Anaphylaxis is a serious form of allergy triggered by medications, insect stings and foods. Additionally, there are other, less common triggers of the condition. However, the issue features a sudden onset and life-threatening development.
Symptoms of Anaphylaxis
The signs of the condition can vary greatly, depending on a person and peculiarities of his/her health state. The exact reason of individual symptoms is not known. However, among the two top common anaphylaxis symptoms are angioedema and urticaria or hives. These signs appear in more than 90% of anaphylactic reactions. Then, respiratory symptoms occur in over 70% of patients. Shortness of breath, wheezing and similar respiratory disorders are ultimately common in people with chronic lung disorders including COPD and asthma. Other signs of anaphylaxis are lightheadedness, decreased blood pressure, dizziness or even passing out.
Hives are exclusively popular, with over 20% of people being affected by it during their lifetime. They are raised itchy bumps, which can be skin- or red-colored. Pressing down on the hive, you will notice how it blanches and turns white. Relieving pressure allows them to return to their usual color.
Similar to hives, angioedema involves swelling. However, in angioedema, swelling is under the skin surface, so it can influence other organs and soft tissues, including trachea and wind pipe.
Generally, the condition can affect diverse body parts and can presuppose specific symptoms to the impacted organ:
• Nervous system – anxiety, confusion, feeling doom;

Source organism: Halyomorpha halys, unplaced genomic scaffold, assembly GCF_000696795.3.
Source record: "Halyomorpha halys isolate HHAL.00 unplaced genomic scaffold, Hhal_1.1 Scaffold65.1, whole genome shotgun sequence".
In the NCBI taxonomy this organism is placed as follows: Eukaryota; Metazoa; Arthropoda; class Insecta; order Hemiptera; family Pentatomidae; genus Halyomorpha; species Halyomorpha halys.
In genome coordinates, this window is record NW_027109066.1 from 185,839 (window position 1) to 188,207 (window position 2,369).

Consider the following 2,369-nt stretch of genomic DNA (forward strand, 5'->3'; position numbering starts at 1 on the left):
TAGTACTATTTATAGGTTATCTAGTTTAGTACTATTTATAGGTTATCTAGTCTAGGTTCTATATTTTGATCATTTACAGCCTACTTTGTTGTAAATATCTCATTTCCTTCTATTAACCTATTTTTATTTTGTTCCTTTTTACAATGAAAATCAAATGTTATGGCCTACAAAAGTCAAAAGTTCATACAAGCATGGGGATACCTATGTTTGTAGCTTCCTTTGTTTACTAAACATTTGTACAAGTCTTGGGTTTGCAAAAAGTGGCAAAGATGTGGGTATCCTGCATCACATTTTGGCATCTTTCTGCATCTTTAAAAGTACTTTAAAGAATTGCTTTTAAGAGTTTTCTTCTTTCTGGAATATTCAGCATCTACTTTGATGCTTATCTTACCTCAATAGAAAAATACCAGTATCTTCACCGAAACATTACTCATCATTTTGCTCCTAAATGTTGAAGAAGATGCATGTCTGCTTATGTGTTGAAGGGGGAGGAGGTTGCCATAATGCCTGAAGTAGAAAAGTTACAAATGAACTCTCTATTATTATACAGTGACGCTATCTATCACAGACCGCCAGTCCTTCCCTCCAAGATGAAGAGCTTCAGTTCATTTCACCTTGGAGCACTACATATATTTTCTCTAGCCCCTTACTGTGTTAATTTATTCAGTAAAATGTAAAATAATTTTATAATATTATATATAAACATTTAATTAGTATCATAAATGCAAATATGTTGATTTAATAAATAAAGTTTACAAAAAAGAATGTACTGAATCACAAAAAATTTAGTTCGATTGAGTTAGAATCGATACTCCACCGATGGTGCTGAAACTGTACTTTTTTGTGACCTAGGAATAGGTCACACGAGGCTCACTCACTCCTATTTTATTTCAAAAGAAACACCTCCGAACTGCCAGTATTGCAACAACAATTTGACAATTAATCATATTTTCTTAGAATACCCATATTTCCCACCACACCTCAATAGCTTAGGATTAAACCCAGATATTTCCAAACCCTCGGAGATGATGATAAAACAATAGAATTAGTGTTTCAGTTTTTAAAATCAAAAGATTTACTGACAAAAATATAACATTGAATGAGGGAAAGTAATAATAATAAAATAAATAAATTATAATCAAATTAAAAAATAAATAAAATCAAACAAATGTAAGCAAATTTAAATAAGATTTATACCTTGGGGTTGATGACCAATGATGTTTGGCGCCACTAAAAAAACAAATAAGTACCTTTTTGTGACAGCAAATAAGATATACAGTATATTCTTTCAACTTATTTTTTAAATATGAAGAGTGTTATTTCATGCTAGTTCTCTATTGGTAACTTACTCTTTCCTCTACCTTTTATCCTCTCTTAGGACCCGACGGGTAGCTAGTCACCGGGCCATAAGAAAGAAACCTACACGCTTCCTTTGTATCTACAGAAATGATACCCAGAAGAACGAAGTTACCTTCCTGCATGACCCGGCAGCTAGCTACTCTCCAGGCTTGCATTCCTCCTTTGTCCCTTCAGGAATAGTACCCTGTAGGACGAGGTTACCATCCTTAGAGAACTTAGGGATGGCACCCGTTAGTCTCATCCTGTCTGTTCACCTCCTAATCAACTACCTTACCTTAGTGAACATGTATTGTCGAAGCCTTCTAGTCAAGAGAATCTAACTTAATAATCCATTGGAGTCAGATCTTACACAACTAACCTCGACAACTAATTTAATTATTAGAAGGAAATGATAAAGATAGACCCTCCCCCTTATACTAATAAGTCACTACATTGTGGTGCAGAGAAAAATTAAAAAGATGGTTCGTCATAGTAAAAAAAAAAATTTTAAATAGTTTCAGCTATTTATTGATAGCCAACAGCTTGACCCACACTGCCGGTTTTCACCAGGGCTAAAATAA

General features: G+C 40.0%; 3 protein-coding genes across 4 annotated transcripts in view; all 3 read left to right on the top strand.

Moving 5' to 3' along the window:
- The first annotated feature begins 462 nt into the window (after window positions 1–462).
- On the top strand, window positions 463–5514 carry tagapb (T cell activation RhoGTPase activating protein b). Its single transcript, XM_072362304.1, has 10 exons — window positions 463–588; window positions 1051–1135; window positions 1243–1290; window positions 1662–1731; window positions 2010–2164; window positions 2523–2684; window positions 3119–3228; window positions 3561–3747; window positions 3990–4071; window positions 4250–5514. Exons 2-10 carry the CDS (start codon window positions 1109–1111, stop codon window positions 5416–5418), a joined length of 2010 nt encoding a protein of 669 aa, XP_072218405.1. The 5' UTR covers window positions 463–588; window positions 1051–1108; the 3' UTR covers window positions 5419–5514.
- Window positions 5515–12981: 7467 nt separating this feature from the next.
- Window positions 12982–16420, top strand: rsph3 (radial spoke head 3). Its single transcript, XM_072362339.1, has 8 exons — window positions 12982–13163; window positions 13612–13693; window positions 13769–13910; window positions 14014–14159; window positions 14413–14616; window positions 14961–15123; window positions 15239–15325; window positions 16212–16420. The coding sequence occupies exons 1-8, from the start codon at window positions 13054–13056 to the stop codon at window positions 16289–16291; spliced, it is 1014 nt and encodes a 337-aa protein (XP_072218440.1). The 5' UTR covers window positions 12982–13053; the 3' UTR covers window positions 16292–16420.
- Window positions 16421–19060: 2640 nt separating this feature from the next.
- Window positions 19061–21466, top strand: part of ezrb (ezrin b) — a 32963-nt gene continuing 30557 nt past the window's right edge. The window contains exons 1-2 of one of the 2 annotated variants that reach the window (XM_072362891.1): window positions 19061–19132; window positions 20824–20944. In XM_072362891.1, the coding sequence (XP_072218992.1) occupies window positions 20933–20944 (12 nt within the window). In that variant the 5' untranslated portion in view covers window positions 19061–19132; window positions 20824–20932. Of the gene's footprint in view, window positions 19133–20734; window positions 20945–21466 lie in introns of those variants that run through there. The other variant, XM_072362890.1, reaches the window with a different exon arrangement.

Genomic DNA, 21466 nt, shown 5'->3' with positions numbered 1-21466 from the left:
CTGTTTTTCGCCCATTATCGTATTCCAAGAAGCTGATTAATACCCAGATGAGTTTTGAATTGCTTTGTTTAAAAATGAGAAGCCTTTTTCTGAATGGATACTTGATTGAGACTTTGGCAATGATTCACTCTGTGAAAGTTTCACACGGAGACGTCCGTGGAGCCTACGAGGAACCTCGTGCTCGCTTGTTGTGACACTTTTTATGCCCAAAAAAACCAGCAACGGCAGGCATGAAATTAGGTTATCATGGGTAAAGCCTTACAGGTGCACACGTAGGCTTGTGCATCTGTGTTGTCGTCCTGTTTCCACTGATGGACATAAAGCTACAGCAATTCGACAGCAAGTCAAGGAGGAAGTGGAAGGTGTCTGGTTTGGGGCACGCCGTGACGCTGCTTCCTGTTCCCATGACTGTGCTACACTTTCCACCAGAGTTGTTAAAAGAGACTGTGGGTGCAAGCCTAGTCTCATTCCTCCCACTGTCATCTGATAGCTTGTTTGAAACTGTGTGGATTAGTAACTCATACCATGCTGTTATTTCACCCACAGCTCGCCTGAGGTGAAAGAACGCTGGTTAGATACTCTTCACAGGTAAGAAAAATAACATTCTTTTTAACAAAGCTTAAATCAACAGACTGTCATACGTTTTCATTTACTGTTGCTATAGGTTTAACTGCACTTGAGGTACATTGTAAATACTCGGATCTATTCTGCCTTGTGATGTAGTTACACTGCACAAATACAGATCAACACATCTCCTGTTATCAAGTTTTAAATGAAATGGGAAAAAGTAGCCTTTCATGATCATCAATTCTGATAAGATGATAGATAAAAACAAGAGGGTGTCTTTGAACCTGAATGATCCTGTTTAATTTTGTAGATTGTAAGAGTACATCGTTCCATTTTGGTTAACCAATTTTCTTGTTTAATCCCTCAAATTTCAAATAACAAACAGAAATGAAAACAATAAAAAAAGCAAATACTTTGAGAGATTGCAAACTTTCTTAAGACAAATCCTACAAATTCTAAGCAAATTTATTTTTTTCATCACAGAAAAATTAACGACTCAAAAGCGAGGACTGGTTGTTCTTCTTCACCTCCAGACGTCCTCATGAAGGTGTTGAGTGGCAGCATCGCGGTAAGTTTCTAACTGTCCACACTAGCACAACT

• Eyes – advanced tears, irritation, swelling of the surrounding skin, redness, itching;
• Circulatory and cardiac symptoms – decreased blood pressure, abnormal heartbeat, dizziness, fainting, feeling like passing out;
• Skin – itching, angioedema, hives, flushing;
• Lung – wheezing, chest tightness, breathing complications;
• Nose – sneezing, congestion, runny nose;
• Throat – hoarseness, choking or throat swelling;
• Oral – strange taste, tongue swelling.
Reasons of Anaphylaxis Occurrence
Anaphylaxis triggers are frequently obvious, especially when the symptoms appear right after the contact or ingestion with specific substance. Nevertheless, they can also be difficult to identify. The so-called traditional or common anaphylaxis triggers include:
• Exercise – in rare condition anaphylaxis appears after initiating the workout or other physical activities. It is more peculiar of vigorous forms of activities, mainly dancing, running or bicycling. However, the condition has been claimed to develop even with less vigorous sports, such as yard work performance, walking, etc.;
• Foods – the most common foods triggering the signs of anaphylaxis include tree nuts, peanuts, soy, fish, crustaceans, wheat and others. However, any food can serve the reason of condition development;
• Insect bites and stings – venom bites and stings from insects, such as yellow jackets, hornets, bees, fire ants, scorpions, wasps and others can lead to anaphylaxis;
• Medications – antibiotics (e.g. cephalosporins and penicillins), common OTC pain drugs, analgesics (e.g. Ibuprofen and Aspirin), as well as a range of other pharmaceuticals can activate the symptoms of anaphylaxis. Certain people can develop the condition after immunizations and medications, like anesthetics;
• Latex – peculiarly rubber found in balloons, support equipment, gloves, condoms and medical equipment can lead to condition occurrence.
Risk Factors for Anaphylaxis Development
Definitely, not all the people are at the same risk of anaphylaxis development. Once you have previously had certain reactions to some substances, you are more likely to experience anaphylaxis in the future.